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markemorse

eGfoodblog: markemorse

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Just caught up. Wow. Terrific blog. I so want to go to Amsterdam one of these days. I'm digging how your interests in music and food overlap, as those two interests also overlap in my life. In fact, one of the many reasons why I'd like to visit Amsterdam one of these days is the fact that one of my musician friends performs there on a semi-regular basis. Thanks for making the idea of such a visit even more tempting. :smile:

Thanks mizducky, actually there's a final bit to explain about the music situation: I haven't answered the question about "why Amsterdam" yet...stay, um, eh...tuned, so to speak.

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Mark, this is a wonderful blog to come home from vacation to; so very informative! :biggrin:

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The Turkish are possibly the highest-profile group of immigrants (from a positive perspective) in the Netherlands today (IMHO). In terms of sheer numbers, according to the figures here on my desk, the Turkish are currently the second-largest group of immigrants in the Netherlands, just behind the Indonesians. But, again, Indonesian immigration has been happening for so long and so quietly that it's almost completely ignored at this point: you almost never see "Indonesians" in the news. In fact, they're not even officially considered "foreigners" anymore (as far as I understand).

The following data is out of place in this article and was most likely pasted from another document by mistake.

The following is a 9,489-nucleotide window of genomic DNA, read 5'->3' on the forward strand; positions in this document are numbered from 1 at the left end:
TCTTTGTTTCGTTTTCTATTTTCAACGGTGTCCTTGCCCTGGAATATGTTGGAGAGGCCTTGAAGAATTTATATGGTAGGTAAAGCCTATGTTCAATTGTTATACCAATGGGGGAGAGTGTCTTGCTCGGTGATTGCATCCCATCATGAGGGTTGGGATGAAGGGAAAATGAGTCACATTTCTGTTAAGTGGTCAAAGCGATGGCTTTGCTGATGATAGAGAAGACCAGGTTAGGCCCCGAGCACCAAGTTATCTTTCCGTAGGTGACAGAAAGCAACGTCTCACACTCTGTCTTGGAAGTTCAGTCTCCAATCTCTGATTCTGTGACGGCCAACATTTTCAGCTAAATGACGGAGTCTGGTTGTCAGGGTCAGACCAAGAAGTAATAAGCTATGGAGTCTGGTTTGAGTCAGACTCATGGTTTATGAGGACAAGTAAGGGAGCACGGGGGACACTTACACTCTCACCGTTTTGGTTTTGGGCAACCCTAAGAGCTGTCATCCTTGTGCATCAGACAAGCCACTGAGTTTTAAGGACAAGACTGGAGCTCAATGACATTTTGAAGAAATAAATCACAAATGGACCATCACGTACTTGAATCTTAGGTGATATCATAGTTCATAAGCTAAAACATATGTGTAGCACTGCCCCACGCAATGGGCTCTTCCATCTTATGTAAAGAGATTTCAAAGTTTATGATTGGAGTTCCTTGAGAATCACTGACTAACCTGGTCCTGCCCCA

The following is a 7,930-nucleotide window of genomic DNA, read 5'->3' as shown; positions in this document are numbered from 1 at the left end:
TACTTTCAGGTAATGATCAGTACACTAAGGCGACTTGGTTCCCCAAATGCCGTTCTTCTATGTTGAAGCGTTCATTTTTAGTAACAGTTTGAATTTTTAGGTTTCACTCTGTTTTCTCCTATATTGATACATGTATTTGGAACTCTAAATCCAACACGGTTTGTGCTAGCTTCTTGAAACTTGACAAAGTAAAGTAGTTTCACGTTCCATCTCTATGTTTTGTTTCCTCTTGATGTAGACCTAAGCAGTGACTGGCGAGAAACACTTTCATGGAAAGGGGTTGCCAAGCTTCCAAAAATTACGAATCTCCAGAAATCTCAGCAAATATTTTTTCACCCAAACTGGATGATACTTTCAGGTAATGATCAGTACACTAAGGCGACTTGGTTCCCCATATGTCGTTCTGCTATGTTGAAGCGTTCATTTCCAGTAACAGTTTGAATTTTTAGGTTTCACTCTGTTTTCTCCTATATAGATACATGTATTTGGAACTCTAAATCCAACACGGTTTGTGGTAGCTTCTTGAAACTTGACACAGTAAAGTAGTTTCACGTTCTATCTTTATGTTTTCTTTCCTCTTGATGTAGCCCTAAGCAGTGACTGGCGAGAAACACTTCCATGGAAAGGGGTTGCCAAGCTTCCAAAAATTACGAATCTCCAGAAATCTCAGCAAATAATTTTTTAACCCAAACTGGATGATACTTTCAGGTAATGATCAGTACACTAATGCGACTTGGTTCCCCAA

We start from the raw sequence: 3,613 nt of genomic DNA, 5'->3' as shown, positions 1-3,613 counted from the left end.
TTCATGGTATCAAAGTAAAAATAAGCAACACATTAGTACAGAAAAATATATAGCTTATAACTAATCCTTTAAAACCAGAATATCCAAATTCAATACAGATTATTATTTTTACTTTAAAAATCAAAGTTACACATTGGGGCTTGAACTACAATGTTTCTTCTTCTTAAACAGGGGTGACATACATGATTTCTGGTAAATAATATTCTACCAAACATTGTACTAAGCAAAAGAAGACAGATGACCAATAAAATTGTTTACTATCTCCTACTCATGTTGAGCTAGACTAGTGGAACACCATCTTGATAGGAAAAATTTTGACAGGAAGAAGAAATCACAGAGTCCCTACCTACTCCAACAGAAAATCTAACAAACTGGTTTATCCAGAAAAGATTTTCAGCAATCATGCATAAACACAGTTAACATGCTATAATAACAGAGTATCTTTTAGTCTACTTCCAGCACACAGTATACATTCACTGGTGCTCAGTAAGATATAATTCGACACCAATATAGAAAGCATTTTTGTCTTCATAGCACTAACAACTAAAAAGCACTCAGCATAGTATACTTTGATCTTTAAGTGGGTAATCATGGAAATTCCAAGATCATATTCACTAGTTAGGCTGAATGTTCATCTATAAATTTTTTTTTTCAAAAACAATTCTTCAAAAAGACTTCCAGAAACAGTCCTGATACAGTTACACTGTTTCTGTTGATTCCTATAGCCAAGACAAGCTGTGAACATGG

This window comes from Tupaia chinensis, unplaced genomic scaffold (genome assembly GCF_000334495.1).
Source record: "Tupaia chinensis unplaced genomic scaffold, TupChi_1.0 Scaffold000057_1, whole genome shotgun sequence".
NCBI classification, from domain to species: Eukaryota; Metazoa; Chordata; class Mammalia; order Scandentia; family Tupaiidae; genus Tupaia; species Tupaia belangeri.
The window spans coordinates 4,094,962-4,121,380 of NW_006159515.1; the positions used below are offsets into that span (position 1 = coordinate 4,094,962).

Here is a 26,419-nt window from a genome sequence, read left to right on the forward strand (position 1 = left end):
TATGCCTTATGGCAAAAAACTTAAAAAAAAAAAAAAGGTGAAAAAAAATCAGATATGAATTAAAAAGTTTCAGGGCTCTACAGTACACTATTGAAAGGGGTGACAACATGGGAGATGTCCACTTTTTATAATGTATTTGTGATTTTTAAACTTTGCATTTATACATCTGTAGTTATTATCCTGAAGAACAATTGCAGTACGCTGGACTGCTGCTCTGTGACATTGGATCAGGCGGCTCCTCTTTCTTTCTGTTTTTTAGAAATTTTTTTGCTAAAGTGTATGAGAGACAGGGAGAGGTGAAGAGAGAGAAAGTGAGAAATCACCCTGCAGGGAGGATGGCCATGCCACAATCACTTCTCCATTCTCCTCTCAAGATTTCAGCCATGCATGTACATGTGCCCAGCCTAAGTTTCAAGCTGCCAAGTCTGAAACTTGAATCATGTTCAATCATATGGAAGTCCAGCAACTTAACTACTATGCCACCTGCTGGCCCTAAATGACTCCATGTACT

+++

Turkish (and Moroccan, for that matter) immigrants began coming to the Netherlands in the 60s as part of an agreement between their respective governments designed to resolve a labor shortage here in Holland. They were considered "guest workers", and the idea was that, after the labor shortage was over, they would just return home. When the oil crisis in the 70s dramatically cut the demand for guest workers...

You can probably guess that this did not quite work out as planned. Many of the resident immigrants never left, and Turkish immigration continued over the next 30 years as successful immigrants brought their families over to be with them, legally or illegally. As always, it's a complex story.

Culinarily speaking, Turkish cuisine is well behind the Indische kitchen as a powerful influence on Dutch tastes. But it's growing...albeit in a much less broad and integrated manner than Indische flavors. If you ask a Dutch person to name a Turkish food, I will wager, with no data to back me up whatsoever, that 90% of them would say shoarma.

gallery_28661_4926_16701.jpg

There are literally hundreds of shoarma or döner kebab joints in Amsterdam. Hopefully you've all tried shoarma, if you haven't, the Amsterdam version is shaved lamb served in a pita with lettuce (you can almost see the pita in this picture). It's always served with at least two optional sauces: a garlic-yoghurt sauce, and a tomato-chile-onion relish that they call sambal.

Huh?


Edited by markemorse (log)

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I imagine that the use of the term sambal for this sauce is strictly for convenience's sake. The other option would be to call it by its real name, skhug, and then explain to every single customer who walked in the door exactly wtf skhug was (other than an excellent Scrabble word). And I bet what they'd end up saying anyway was, "it's basically sambal", because everyone here knows what sambal is.

+++

The second most popular piece of Turkish eating here in Amsterdam is another sambal and yogurt sauce recipient. In the Netherlands, this oven-blistered bundle of taste-explosive goodness is almost always referred to as a "Turkish pizza":

gallery_28661_4926_7610.jpg

But the more common name for it outside of the Netherlands is lahmacun.

gallery_28661_4926_6623.jpg